“This admission has been a big shock to my girlfriend, family and friends, and I am thankful for all the support they are giving me. After this difficult decision I need to re-establish their confidence in me and to prove to my girlfriend and kids that I can give them the future we want.”

He said that he hopes to remain part of the sport, but knows that he must find an alternative team or role to do so.

It is not clear if others will also end up leaving the team over the zero tolerance policy. Thus far, De Jongh, Bobby Julich, Michael Barry and Sean Yates have walked away, although the latter has said he is doing so for health reasons rather than as any admission of doping.


Steven de Jongh’s letter is as follows:

This is a hard thing to talk about, but I’d like to tell the truth about my experience of doping.

I’ve been shocked by the stories and rumours of organised doping programmes because I’ve simply never seen anything like that.

My experience was very different. My doping was done by me, and nobody ever forced me. Of course, I always knew it was wrong and was scared of the risks I was taking. And I will always regret what I did.

I took EPO on a few occasions from 1998 to 2000. It was very easy to get hold of and I knew it couldn’t be detected. I was a fairly young rider, the opportunity was there right in front of me and it was a pretty big challenge to stay away from the temptation. There was no pressure at all from my team, the directors or the doctors to take it. This was my choice.

I stopped because it was wrong and it wasn’t worth the risks – to my health, to the family I wanted, or of getting caught. The years after I’d stopped doping were sometimes hard. But cycling was slowly getting better and I managed to win races clean. I think the ‘whereabouts system’ and biological passport were great things for this sport.

I’ve always believed that everyone should take responsibility for their own decisions and it’s easy to see that I made entirely the wrong ones in the past. I made my biggest mistakes a long time ago but I need to admit this so I can move on. I want to stay in this sport but I know that it can’t be with Team Sky. It’s sad to be leaving but there's no other option.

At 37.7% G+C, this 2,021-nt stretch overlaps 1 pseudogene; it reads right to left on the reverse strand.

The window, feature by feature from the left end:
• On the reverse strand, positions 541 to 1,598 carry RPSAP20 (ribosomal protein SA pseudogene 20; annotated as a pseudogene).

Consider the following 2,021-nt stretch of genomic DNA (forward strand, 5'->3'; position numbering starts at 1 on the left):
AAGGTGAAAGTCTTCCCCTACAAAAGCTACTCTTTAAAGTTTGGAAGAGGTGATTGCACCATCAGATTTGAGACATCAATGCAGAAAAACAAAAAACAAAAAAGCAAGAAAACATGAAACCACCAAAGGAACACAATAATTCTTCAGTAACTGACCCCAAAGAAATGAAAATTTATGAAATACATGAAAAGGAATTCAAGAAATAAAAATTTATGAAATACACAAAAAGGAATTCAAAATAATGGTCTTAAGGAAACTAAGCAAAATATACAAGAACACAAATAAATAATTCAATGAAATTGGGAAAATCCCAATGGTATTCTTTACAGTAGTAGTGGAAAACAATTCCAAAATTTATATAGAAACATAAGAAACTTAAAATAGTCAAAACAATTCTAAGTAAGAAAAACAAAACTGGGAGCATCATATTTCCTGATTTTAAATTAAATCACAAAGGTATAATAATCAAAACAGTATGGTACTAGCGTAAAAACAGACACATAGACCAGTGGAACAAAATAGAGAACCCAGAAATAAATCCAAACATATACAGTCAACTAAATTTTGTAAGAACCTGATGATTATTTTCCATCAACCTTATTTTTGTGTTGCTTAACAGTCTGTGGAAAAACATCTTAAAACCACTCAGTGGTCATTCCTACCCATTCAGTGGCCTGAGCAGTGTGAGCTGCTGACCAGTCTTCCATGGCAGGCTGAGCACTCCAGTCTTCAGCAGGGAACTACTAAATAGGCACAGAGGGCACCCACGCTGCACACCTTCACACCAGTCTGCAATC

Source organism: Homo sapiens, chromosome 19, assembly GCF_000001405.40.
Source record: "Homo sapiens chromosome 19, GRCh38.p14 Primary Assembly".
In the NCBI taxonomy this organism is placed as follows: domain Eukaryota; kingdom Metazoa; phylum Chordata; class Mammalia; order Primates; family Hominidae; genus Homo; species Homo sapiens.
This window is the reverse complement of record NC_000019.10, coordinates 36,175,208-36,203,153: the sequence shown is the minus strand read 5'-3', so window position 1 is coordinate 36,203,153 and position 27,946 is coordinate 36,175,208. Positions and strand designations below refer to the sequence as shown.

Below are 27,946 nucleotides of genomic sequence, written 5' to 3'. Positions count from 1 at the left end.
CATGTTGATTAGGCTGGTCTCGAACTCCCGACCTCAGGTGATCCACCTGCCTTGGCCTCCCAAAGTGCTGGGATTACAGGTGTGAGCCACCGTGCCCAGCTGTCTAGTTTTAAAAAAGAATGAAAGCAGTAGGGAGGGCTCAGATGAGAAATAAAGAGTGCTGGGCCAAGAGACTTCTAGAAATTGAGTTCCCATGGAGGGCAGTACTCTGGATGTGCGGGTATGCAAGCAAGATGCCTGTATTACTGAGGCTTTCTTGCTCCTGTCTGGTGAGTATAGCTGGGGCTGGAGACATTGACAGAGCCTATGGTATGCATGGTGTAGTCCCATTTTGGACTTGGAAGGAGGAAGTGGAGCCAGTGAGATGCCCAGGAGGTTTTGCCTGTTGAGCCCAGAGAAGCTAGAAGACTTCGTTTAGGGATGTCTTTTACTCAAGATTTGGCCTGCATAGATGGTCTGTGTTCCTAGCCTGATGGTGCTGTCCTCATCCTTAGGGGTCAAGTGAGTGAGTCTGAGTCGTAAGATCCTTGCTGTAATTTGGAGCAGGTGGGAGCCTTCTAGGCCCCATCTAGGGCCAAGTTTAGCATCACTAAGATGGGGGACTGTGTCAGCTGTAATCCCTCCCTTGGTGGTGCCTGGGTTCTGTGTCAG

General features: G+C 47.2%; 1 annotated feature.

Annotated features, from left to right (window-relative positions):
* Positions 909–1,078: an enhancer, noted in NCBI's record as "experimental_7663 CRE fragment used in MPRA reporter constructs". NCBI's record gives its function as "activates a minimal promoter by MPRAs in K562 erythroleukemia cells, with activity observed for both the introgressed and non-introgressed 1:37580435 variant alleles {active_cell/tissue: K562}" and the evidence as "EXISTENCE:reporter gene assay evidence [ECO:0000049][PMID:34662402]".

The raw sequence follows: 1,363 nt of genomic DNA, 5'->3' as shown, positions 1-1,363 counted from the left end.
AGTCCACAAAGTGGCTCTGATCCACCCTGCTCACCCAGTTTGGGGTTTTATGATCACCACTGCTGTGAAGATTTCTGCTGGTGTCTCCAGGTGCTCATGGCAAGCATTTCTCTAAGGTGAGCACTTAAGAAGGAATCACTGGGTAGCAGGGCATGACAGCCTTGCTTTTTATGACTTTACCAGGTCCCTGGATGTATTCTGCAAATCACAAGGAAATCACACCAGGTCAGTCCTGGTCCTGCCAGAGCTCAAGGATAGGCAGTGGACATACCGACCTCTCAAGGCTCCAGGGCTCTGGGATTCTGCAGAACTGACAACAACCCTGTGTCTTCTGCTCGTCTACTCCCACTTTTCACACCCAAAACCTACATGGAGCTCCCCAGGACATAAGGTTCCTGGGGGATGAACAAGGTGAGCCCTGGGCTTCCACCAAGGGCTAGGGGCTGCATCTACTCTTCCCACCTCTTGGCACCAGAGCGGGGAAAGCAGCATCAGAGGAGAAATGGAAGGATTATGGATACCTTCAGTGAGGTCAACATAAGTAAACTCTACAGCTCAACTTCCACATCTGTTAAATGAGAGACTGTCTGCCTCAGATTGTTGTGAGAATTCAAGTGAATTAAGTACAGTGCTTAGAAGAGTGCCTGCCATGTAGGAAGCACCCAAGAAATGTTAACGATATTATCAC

I’ve learned a lot at Team Sky and have great people around me. We came into the sport with big ambitions, and I'm proud I was part of building this team. It’s hard to let go but after three amazing years I don’t want a price to be paid later, by me or the team. I don’t want to let these people down.

The discussions going on in Team Sky have given me the chance to be honest about all this. Some might think I could have kept quiet, but this is a good chance for me to talk openly, the best moment to admit my mistakes. It’s time to talk.

I love this sport and it has been a huge part of my life. With the steps we've been taking in cycling there is a better chance than ever to compete in a clean sport. I’m certainly committed to that and everybody I’ve worked with can assure you that's the case.

I truly regret what I did. And I believe it’s important that if you make a mistake you can still get a chance in life. It would be a huge regret if my mistakes of 12 years ago meant I could no longer work in cycling. People might accept and forgive if we can only tell them what happened.

This admission has been a big shock to my girlfriend, family and friends, and I am thankful for all the support they are giving me. After this difficult decision I need to re-establish their confidence in me and to prove to my girlfriend and kids that I can give them the future we want.

I hope very much to stay in this sport, and I’m sure I can play my part in its clean future.

      comments




Subscribe via RSS or daily email

WHAT'S HAPPENING RIGHT NOW
  Terms and Conditions | Privacy Policy  Copyright 2008-2013 by VeloNation LLC